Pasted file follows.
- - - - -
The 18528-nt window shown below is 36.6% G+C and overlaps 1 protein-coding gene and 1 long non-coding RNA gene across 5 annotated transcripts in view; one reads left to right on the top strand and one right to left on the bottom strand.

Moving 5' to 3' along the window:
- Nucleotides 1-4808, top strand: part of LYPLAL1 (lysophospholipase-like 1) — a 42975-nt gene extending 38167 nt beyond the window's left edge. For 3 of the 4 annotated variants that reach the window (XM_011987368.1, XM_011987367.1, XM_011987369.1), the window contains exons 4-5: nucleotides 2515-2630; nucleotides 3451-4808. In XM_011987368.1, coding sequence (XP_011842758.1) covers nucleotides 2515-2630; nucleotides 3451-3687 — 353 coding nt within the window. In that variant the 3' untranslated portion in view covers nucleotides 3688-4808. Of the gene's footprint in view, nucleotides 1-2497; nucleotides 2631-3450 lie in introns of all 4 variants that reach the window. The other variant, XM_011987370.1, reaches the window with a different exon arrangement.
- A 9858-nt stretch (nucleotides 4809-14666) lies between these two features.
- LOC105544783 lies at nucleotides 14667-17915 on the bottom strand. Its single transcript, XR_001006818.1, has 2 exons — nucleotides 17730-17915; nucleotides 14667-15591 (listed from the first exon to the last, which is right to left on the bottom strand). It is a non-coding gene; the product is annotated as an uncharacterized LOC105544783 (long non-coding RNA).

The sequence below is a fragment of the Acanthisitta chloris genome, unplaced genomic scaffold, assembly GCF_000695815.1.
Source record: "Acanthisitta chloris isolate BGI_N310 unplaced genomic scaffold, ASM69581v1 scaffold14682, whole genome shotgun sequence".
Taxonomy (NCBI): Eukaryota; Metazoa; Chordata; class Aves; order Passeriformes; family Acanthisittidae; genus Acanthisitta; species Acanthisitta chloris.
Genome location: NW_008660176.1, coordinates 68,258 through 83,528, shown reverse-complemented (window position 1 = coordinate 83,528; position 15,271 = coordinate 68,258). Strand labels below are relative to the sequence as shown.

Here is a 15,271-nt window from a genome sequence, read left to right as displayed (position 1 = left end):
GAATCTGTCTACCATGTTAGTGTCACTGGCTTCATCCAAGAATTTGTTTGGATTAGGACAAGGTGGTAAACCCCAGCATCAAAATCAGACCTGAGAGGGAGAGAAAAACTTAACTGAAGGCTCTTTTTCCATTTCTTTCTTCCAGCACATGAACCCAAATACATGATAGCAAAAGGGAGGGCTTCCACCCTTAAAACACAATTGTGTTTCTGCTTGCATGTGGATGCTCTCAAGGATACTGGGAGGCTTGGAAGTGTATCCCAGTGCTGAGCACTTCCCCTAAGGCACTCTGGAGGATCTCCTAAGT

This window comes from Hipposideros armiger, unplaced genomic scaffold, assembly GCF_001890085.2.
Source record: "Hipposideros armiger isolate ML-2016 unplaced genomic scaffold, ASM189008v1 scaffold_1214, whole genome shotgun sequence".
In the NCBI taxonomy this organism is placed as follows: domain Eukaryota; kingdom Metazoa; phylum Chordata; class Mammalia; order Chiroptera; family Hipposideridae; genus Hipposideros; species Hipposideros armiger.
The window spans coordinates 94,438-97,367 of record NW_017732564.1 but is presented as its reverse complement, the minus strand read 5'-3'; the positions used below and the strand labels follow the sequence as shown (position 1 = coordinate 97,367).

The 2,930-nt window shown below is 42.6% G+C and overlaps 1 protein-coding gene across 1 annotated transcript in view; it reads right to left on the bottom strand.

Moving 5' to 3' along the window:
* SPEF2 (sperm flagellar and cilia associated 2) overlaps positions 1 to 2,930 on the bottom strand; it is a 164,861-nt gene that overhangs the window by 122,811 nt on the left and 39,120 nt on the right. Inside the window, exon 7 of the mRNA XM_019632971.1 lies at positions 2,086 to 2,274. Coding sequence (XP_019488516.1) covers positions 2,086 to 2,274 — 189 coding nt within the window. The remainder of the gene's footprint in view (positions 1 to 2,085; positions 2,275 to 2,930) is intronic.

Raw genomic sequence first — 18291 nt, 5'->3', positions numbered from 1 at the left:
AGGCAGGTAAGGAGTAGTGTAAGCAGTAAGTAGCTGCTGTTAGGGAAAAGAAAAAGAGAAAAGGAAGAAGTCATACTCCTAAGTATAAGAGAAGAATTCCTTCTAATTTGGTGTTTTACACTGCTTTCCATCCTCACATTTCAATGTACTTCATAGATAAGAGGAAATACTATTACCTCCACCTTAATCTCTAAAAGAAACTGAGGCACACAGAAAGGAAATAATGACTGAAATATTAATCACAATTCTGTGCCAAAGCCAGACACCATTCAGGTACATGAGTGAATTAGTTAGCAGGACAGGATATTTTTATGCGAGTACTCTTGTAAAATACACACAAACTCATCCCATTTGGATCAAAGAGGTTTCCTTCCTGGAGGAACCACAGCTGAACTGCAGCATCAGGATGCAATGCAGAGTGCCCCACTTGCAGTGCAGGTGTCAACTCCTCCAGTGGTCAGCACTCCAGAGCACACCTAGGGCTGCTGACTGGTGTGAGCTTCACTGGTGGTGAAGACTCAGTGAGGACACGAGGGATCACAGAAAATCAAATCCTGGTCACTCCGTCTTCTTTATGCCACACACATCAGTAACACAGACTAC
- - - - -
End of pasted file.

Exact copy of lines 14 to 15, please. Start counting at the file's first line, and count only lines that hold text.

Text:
In the NCBI taxonomy this organism is placed as follows: domain Eukaryota; kingdom Metazoa; phylum Chordata; class Mammalia; order Chiroptera; family Hipposideridae; genus Hipposideros; species Hipposideros armiger.
The window spans coordinates 94,438-97,367 of record NW_017732564.1 but is presented as its reverse complement, the minus strand read 5'-3'; the positions used below and the strand labels follow the sequence as shown (position 1 = coordinate 97,367).